The situation in Russia, which accounts for 43% of the world’s palladium mining, is much more grim. Last Friday, Johnson Matthey announced that Russian palladium inventory had dropped 68% in 2012, to 250,000, down from 775,000 ounces in 2011. Peter Duncan, General Manager of Market Research at Johnson Matthey, told reporters that Russian may be only able to supply 90,000 to 100,000 troy ounces this year. Said Duncan, “Russian state stockpiles have been dwindling and are now pretty much exhausted.”

On the demand side, several forces are propelling palladium’s recent appreciation. The US Commodities Futures Trading Commission (CFTC) shows that hedge funds and other large speculators have almost tripled their wagers on higher prices since the beginning of November. Their long positions are at their highest since the end of 2009. This renewed investment interest should be bullish for 2013.

In addition, worldwide auto sales moved up nicely in 2012. Why this is important is that palladium, rhodium, or platinum are utilized in all catalytic converters. Johnson Matthey estimates that, of the total world palladium consumption of 9.725 million ounces for 2012, 6.84 million ounces – over two-thirds – was used for catalytic converters. The record car sales of 2012 should extend palladium’s shortages. Global car sales in 2012 exceeded 80 million for the first time ever and are predicted to increase to about 83 million this year. LMC Automotive, a research company in England, predicts that Americans will buy more for a fourth consecutive year, equaling the longest run increases since the 1940s.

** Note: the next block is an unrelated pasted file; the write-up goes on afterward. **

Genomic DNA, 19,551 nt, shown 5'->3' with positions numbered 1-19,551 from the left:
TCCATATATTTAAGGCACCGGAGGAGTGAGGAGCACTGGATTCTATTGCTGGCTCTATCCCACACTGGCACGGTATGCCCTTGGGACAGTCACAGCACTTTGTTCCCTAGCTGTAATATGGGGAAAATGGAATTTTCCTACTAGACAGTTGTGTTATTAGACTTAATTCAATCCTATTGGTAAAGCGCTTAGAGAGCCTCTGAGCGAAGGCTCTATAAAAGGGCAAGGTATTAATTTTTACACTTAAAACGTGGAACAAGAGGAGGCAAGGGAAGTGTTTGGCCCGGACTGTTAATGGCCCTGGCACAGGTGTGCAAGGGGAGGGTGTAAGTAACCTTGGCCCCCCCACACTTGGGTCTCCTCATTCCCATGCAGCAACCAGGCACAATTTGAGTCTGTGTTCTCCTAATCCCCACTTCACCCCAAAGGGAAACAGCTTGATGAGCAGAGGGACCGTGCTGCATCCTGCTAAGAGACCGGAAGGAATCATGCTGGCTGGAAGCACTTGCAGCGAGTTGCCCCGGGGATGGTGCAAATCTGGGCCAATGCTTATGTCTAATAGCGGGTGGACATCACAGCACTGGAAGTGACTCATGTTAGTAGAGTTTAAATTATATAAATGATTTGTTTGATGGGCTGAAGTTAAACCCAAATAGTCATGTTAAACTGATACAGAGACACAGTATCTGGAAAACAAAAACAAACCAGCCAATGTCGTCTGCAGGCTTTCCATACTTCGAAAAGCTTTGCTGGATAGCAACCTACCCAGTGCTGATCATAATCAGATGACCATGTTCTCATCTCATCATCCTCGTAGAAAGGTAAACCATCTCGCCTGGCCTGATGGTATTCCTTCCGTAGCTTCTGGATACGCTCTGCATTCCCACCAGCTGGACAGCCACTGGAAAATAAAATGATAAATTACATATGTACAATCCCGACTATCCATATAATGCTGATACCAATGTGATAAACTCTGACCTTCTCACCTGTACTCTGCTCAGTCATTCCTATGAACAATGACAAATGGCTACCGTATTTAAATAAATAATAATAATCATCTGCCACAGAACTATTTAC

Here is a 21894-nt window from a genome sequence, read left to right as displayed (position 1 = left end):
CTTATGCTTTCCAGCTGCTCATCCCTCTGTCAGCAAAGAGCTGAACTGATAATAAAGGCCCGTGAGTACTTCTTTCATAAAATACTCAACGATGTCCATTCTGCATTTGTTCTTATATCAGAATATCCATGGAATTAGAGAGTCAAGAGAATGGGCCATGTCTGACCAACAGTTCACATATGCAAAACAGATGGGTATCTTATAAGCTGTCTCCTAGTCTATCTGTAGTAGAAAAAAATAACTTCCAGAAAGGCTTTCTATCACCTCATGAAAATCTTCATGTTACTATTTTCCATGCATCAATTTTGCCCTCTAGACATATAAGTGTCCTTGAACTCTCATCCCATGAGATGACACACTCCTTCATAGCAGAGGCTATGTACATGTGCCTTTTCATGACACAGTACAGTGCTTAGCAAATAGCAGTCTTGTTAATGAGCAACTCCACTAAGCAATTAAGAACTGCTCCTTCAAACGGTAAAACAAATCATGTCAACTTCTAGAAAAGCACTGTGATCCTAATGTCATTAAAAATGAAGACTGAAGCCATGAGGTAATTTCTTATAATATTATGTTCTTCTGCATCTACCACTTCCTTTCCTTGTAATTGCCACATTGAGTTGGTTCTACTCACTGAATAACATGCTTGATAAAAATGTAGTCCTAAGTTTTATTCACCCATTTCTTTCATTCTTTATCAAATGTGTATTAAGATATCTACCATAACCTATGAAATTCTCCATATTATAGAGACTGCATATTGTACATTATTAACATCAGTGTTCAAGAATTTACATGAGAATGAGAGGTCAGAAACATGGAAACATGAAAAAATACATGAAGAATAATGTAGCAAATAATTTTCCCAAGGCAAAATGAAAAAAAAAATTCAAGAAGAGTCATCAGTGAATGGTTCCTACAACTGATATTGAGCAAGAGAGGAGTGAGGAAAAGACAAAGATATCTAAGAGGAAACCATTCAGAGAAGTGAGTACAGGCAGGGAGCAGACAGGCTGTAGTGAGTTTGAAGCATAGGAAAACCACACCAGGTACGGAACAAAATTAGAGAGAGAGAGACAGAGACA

China’s demand for autos continues to surge as well. China’s economy rebounded from a slump in 2012 and along with it, the demand for autos by its ever growing middle and upper classes. Chinese sales figures for passenger vehicles in November were the highest in almost two years, the Chinese Association of Automobile Manufacturers reported last month. That agency is also calling for another 10% increase in 2013. All in all, palladium consumption will beat production by an estimated 500,000 ounces plus in 2013, about what the worldwide car industry devours every seven weeks, according to Barclays. This trend in palladium demand and consumption is forecast by Morgan Stanley to extend to 2017.